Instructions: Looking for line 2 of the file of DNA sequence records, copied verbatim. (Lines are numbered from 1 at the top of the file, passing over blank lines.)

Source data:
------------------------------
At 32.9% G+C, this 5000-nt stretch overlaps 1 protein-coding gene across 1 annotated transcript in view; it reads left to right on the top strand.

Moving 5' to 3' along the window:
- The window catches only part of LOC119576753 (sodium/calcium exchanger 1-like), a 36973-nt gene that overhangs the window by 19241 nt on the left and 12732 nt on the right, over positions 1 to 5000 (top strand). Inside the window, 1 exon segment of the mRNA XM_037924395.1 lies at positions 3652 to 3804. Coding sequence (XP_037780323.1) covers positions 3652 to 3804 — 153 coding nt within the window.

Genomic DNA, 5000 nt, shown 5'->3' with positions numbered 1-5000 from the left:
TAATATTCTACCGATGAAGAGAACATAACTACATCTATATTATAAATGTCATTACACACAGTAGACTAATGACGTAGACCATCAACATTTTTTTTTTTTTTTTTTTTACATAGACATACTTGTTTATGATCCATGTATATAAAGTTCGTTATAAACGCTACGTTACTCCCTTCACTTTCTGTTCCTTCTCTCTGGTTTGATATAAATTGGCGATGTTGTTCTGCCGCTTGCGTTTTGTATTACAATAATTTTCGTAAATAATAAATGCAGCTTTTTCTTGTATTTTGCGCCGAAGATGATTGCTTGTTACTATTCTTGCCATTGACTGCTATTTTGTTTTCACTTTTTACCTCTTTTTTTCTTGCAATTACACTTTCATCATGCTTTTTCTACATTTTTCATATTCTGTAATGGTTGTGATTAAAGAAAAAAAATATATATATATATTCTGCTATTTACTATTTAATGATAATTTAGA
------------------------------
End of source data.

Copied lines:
Moving 5' to 3' along the window: